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Guest Post | Dominic Dyer: Fox hunting – political poison for the Tory Party

“Fox hunting is now political poison for the government. Covid 19 and the restrictions on public gatherings has caused huge financial damage to hunts in England, and many might not survive the pandemic. Those that do will find themselves increasingly shunned by public and politicians alike as they face increasing restrictions on their hunting activities. Like drink driving, hunting with hounds is no longer socially acceptable to the vast majority of people in Britain. The last 17 years has seen many twists and turns in the debate on fox hunting, but we might soon be able to say we have “Made Hunting History” once and for all.” Guest post by Dominic Dyer, Policy Advisor & British Wildlife Advocate at the Born Free Foundation & Board Member at Wildlife & Countryside Link.

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Guest Post | Hunting on Protected Sites – Another Natural England Cover Up?

“In October 2020 I saw a pack of hunting dogs rampaging over open moorland above Bradfield, South Yorkshire. Almost all Pennine moors are designated as conservation areas, administered by Natural England, the key Government adviser for nature and the environment. Bradfield Moors is designated as a Site of Special Scientific Interest (SSSI), Special Protection Area for ground nesting birds and a Special Area of Conservation for rare blanket bog habitat. The landowner has banned the public from taking dogs onto this moor because of the threat to wildlife, so what was going on? I will be appealing to Natural England and the Information Commissioner to find out why enforcement action was not taken and ask Olivia Blake MP to get on the case as well. In my opinion, this is yet another example of Natural England overlooking illegal activity by rich landowners.” Guest post by Bob Berzins

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Guest Post | George Millins: Sizewell Nuclear Reptiles

“Plans to build twin fission reactors at Sizewell in Suffolk are a monstrous insult to the Suffolk Coast and Heaths Area of Outstanding Natural Beauty (AONB). Already a broad range of objections relates to how construction plans with thousands of workers will swamp this fragile place. There are safety concerns and plans for a permanent uranium isotope storage dump on the side of the beach. This lies next to a coastal sandbank that was formed by a storm surge in 1953 that has halved in size since 1995. The idea that the station will form an island in the sea is a distinct possibility, not a guess or a worst-case scenario. The effects of new roads and road traffic is a particularly nasty way in which wildlife is fragmented and then depleted in a landscape.” Guest post by George Millins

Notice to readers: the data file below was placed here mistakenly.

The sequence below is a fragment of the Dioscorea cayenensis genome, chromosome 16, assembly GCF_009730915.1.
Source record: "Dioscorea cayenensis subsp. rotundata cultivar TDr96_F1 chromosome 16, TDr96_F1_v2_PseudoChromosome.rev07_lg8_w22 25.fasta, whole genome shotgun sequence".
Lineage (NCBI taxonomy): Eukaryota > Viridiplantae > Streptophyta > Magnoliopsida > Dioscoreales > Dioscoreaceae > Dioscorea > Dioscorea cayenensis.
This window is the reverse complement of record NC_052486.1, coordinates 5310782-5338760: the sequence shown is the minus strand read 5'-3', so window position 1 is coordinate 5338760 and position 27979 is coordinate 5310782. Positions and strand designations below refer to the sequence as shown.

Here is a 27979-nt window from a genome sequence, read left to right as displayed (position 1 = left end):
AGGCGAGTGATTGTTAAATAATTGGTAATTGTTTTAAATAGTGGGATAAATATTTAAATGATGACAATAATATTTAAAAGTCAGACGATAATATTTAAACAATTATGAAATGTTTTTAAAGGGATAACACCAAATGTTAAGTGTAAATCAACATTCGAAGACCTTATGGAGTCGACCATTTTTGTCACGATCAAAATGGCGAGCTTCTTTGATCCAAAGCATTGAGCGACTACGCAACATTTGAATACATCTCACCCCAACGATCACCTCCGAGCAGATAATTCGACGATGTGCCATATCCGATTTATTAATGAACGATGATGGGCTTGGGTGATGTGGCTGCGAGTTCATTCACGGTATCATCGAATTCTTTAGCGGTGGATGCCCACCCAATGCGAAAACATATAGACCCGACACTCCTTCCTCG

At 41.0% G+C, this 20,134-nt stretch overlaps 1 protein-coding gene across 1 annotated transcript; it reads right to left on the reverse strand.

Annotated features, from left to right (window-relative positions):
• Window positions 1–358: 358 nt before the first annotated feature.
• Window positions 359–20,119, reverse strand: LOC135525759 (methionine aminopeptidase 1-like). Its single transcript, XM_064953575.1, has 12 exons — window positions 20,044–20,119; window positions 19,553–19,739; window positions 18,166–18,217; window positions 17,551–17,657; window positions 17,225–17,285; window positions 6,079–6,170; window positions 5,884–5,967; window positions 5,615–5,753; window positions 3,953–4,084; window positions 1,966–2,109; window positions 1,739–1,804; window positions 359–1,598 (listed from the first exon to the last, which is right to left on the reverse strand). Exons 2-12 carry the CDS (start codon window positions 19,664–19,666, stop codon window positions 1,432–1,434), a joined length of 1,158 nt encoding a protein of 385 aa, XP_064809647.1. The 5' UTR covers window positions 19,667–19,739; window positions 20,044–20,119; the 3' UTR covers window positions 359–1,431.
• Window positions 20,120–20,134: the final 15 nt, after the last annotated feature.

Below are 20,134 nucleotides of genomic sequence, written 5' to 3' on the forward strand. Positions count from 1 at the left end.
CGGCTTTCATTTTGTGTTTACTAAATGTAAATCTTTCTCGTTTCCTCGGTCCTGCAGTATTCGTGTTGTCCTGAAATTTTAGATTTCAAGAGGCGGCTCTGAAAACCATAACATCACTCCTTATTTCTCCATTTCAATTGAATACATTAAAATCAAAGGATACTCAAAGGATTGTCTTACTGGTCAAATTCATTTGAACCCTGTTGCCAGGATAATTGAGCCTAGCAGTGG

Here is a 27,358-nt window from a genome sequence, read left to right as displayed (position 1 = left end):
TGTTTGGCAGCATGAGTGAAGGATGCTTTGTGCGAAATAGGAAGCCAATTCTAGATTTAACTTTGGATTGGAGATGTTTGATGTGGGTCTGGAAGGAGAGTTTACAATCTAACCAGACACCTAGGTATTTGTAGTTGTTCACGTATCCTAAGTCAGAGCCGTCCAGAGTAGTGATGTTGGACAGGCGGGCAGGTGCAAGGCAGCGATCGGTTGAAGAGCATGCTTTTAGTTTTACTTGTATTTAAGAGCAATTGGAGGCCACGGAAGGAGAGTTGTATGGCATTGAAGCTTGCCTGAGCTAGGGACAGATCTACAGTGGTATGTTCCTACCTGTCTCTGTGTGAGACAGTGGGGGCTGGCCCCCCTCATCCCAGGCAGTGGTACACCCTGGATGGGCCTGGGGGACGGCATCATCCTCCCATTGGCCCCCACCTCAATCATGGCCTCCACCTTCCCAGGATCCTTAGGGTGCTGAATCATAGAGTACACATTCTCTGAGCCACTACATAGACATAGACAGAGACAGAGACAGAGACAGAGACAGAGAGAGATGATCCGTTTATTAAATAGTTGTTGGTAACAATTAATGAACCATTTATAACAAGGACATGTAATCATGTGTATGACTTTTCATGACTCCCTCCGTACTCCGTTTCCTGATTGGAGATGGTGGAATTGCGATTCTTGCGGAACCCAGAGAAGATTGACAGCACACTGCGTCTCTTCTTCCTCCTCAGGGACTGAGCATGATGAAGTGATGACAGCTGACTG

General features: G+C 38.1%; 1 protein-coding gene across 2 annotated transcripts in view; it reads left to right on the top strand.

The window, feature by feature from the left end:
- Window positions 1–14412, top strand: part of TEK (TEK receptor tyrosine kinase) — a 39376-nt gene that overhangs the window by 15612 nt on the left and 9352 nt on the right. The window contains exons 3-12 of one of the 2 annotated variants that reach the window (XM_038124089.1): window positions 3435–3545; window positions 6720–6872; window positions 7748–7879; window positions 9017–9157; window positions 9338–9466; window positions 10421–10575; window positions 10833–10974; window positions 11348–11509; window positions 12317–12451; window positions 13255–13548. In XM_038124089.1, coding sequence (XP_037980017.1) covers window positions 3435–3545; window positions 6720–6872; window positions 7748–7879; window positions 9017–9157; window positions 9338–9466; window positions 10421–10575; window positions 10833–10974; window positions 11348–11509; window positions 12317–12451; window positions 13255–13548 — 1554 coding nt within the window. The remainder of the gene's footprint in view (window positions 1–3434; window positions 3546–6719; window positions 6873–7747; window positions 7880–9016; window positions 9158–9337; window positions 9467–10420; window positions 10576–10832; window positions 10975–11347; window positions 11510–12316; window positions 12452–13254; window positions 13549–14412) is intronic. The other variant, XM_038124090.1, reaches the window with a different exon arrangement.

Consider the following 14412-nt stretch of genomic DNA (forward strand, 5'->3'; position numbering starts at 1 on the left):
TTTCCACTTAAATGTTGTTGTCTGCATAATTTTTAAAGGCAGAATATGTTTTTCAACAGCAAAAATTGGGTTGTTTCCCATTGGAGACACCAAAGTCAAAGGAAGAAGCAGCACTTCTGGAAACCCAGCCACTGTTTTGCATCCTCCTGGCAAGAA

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Guest Post | ‘Gamebirds’ – Evading protection in law

“How is it that artificially-reared ‘gamebirds’ such as pheasants, commercially produced under industrial conditions, in no meaningful sense ‘wild’, and claimed to be reared for food, manage to evade the potential protections of both the Animal Welfare Act and of welfare at slaughter – regulations that society expects should apply to any other animal that meets these criteria?…Were they to be fully subject to such protections then, of course, their shooting for ‘sport’ would not be possible. This bizarre legal sleight of hand removes protection for pheasants in particular from major welfare harms, caused directly by their artificial rearing, by falsely representing them as wild and outside human control or responsibility.” Guest post.